Hashgraph Enables healthcare providers to augment existing trial data and patient medical record information on an immutable Hashgraph.
- Who is doing this? Safe Health Systems
- Why would it be necessary to innovate for this to work? Handling these tests at scale with home diagnostic transactions, is very complex costly and slow. These records end up being very low fidelity and hard to obtain for the patient and even harder for other hospitals. Making the patient have to retake exams and add up cost and time to his recovery.
- How would it work? Hedera consensus service lets Safe Health log transactions with high-throughput, fast finality, and low cost, while maintaining patient privacy and meeting regulatory compliance.
Fraud mitigation applications:
- Who is doing this? AdsDax a rich media advertising platform that aims to leverage distributed ledger technology to reinvent the advertising industry.
- Why would it be necessary to innovate for this to work? Digital advertising’s current ecosystem is host to fraud and trust issues with over 75% of fees going to intermediaries in some cases.
- How would it work? Hedera consensus service helps AdsDax track and verify advertising events and engagement, while providing security, resilience, scalability, and transparency, without the need for costly intermediaries.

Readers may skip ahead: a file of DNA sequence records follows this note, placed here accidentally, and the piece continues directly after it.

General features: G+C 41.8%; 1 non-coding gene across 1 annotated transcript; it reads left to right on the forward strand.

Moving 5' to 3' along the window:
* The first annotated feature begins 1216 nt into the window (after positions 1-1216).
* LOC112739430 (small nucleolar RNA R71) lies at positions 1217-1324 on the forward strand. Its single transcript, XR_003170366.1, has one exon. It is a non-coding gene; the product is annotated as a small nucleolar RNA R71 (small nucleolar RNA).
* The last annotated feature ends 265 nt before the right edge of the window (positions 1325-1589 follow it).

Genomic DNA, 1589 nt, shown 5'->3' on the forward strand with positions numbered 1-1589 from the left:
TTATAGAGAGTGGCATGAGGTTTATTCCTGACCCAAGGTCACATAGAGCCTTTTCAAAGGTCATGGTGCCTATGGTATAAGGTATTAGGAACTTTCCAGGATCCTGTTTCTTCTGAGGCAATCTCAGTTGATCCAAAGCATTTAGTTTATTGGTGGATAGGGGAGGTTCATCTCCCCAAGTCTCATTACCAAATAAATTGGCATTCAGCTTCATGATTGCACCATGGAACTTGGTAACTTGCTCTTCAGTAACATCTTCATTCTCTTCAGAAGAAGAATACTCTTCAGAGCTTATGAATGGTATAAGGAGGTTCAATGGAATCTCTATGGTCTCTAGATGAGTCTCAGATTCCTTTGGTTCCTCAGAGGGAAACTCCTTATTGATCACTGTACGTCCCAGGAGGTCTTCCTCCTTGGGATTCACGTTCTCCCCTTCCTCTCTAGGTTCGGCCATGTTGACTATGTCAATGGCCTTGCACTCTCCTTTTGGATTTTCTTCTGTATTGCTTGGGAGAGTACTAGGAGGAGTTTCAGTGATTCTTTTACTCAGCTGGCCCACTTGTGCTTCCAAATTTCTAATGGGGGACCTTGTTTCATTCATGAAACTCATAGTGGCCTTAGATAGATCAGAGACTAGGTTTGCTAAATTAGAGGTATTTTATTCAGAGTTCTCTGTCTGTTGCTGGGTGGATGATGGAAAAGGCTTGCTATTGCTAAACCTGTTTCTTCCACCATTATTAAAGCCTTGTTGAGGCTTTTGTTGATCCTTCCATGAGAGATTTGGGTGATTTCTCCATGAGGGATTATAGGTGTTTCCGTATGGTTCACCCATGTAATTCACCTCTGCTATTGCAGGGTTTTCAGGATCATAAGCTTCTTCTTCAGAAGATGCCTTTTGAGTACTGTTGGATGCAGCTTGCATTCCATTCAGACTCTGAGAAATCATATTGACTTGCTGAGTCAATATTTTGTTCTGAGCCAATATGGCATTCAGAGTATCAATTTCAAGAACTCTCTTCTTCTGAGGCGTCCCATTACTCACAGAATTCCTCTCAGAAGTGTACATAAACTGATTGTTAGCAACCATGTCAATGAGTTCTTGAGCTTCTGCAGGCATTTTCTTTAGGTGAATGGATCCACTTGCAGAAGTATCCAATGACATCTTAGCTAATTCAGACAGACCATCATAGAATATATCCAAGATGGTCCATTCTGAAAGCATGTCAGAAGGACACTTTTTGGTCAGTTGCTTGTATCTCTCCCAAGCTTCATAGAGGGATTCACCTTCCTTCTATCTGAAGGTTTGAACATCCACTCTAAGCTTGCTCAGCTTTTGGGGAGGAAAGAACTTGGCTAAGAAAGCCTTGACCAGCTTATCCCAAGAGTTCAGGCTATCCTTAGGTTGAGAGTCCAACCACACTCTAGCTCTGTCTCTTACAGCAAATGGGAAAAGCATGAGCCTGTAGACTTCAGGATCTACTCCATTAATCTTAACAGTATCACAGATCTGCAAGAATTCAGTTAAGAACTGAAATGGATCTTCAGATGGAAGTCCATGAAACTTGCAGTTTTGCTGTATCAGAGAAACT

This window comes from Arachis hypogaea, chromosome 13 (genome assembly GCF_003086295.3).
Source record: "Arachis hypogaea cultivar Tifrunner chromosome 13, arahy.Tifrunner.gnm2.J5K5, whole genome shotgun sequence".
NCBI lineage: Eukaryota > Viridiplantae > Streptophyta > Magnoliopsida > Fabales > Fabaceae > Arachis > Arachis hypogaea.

Data Compliance, Log actions taken on data and make them publicly verifiable.
- Who is doing this? Manetu is a Data Privacy Management platform that lets smart brands work with their customers instead of against them.
- Why would it be necessary to innovate for this to work? Regulations are forcing companies to take data compliance seriously, but today, proving actions to customers takes a leap of faith on their part. There is no objective way to prove to the customer that data has been handled and enforced appropriately. The solution is to amplify trust around data compliance by providing a publicly auditable log of actions taken and to provide tools to consumers to audit their own data.
- How would it work? Hedera consensus service helps Manetu offer a self-service portal for consumers to come in and view, with permissions, exactly what information is held on them.
Well, those are just some use cases with Hedera consensus service and some with its token service which I think still fits since it uses the consensus service under the hood, all taken from their website. I hope I answered your questions and helped to better promote Hedera Hashgraph to companies, I sure learned a lot. Thank you for posting these questions.